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Tale of the Month > June 2012 Tale of the Month - Swan Maidens

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message 1: by Christine (new)

Christine (chrisarrow) | 1388 comments Mod
A man is riding though a forest and sees three swans land by a pond. Seconds later, three women stand there with cloaks of swan feathers at their feet. The three lands go swimming, and the man takes one cloak. Eventually, two of the ladies leave, one stays and marries the man. Years later, after giving birth to a few children, the woman finds her cloak and leaves.
Sometimes it is a seal or another type of bird, but the basic story is the same. Swan maiden and sealkie stories are common. Sometimes the children of such unions become famous. Yet the basic story is always the same – female magic taken by a human man until she re-discovers it. A marriage by a trick, but a good marriage according to most of the tales.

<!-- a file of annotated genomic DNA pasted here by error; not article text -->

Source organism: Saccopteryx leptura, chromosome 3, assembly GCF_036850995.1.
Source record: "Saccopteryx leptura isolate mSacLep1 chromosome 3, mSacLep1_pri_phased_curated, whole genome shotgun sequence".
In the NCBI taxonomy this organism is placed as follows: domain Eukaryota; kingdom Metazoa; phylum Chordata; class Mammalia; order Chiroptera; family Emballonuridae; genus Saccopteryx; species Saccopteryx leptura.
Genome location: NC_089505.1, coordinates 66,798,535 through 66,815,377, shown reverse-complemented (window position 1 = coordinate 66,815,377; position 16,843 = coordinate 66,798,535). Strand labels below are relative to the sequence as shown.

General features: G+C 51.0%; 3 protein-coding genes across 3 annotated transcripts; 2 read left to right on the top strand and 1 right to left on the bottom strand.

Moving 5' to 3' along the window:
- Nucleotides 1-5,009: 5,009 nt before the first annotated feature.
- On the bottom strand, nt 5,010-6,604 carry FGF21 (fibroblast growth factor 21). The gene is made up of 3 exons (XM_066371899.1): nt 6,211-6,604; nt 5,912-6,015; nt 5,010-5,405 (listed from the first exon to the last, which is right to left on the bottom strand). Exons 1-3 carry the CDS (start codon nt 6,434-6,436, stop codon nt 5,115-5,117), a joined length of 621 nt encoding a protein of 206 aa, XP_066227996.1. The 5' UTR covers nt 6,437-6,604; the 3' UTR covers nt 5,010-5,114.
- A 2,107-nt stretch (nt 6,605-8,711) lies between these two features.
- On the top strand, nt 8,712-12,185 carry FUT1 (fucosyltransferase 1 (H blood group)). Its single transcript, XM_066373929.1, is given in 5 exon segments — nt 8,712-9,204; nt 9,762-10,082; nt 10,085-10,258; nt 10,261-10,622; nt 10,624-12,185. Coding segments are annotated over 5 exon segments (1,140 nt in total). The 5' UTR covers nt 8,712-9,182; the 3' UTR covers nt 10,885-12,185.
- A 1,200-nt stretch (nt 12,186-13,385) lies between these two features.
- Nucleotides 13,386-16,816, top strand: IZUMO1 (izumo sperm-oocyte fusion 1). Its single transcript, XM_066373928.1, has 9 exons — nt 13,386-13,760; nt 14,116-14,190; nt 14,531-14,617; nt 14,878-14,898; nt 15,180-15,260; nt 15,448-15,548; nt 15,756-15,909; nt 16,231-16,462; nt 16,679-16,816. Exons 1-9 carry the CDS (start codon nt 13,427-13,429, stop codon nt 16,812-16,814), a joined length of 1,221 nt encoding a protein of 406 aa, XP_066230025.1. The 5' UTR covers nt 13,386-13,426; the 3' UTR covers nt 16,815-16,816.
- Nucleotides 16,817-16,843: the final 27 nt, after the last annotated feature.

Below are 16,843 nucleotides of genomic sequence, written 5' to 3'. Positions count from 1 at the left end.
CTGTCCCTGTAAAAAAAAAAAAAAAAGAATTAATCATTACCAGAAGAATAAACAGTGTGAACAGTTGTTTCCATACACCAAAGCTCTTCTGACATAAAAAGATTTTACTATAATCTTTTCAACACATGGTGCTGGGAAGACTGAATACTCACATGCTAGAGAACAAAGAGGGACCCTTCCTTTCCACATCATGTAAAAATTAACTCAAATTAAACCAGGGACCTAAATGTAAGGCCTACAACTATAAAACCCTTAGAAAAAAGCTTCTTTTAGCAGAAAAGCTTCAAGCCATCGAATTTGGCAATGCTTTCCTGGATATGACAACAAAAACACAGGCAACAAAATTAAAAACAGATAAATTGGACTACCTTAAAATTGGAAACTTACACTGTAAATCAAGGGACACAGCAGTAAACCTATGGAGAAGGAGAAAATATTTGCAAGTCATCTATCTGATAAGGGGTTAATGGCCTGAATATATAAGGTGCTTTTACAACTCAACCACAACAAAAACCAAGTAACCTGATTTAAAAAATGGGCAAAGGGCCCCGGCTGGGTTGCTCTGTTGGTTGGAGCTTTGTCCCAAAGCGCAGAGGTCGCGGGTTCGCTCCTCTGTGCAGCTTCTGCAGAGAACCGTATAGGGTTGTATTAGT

In some tales, according to Midori Snyder, the man does look for his wife. Snyder sees this as an immature couple becoming mature. But far more common, at least seemingly, are the ones where the women leave.
It is also strange because it is usually a woman, not a man, who is the one with the magic cloak. Why is this? Is a man caught in such a situation too weak? Would any woman be that bold? Is it more about subduing or is something deeper at work?
Perhaps it is to explain why certain families have certain luck, a version of the fairy marriage. Some of the patterns of the tales are similar. Swan maiden legends are closer to that instead of the Beauty and the Beast tales they seem to resemble at first blush.